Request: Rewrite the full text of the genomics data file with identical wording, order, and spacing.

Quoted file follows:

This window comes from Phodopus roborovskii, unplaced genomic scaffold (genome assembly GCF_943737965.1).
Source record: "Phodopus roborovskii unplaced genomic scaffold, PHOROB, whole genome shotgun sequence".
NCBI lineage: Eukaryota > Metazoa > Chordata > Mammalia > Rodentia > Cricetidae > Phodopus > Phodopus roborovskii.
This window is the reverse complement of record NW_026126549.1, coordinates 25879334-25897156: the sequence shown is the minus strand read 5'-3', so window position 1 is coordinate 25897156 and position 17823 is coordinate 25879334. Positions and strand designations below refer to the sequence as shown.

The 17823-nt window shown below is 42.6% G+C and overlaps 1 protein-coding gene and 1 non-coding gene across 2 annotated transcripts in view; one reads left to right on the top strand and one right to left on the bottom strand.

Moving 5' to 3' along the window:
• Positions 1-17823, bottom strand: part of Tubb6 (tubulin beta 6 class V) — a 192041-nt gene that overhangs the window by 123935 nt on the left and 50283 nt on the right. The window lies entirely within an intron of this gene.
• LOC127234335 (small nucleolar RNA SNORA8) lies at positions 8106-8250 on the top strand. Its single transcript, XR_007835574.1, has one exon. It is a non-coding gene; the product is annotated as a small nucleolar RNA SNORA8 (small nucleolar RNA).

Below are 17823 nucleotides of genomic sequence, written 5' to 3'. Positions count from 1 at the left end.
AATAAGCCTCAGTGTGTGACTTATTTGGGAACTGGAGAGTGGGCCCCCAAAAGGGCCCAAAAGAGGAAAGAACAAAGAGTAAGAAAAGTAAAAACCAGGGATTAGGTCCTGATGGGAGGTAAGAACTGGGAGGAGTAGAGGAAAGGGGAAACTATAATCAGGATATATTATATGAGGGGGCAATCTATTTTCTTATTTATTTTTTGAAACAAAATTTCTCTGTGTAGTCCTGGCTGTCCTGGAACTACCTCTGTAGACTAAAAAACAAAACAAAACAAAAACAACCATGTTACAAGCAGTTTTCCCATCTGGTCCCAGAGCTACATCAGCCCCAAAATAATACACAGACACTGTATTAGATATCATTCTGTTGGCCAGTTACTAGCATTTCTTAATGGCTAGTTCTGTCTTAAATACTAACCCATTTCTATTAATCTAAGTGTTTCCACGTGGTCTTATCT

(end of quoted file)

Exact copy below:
This window comes from Phodopus roborovskii, unplaced genomic scaffold (genome assembly GCF_943737965.1).
Source record: "Phodopus roborovskii unplaced genomic scaffold, PHOROB, whole genome shotgun sequence".
NCBI lineage: Eukaryota > Metazoa > Chordata > Mammalia > Rodentia > Cricetidae > Phodopus > Phodopus roborovskii.
This window is the reverse complement of record NW_026126549.1, coordinates 25879334-25897156: the sequence shown is the minus strand read 5'-3', so window position 1 is coordinate 25897156 and position 17823 is coordinate 25879334. Positions and strand designations below refer to the sequence as shown.

The 17823-nt window shown below is 42.6% G+C and overlaps 1 protein-coding gene and 1 non-coding gene across 2 annotated transcripts in view; one reads left to right on the top strand and one right to left on the bottom strand.

Moving 5' to 3' along the window:
• Positions 1-17823, bottom strand: part of Tubb6 (tubulin beta 6 class V) — a 192041-nt gene that overhangs the window by 123935 nt on the left and 50283 nt on the right. The window lies entirely within an intron of this gene.
• LOC127234335 (small nucleolar RNA SNORA8) lies at positions 8106-8250 on the top strand. Its single transcript, XR_007835574.1, has one exon. It is a non-coding gene; the product is annotated as a small nucleolar RNA SNORA8 (small nucleolar RNA).

Below are 17823 nucleotides of genomic sequence, written 5' to 3'. Positions count from 1 at the left end.
AATAAGCCTCAGTGTGTGACTTATTTGGGAACTGGAGAGTGGGCCCCCAAAAGGGCCCAAAAGAGGAAAGAACAAAGAGTAAGAAAAGTAAAAACCAGGGATTAGGTCCTGATGGGAGGTAAGAACTGGGAGGAGTAGAGGAAAGGGGAAACTATAATCAGGATATATTATATGAGGGGGCAATCTATTTTCTTATTTATTTTTTGAAACAAAATTTCTCTGTGTAGTCCTGGCTGTCCTGGAACTACCTCTGTAGACTAAAAAACAAAACAAAACAAAAACAACCATGTTACAAGCAGTTTTCCCATCTGGTCCCAGAGCTACATCAGCCCCAAAATAATACACAGACACTGTATTAGATATCATTCTGTTGGCCAGTTACTAGCATTTCTTAATGGCTAGTTCTGTCTTAAATACTAACCCATTTCTATTAATCTAAGTGTTTCCACGTGGTCTTATCT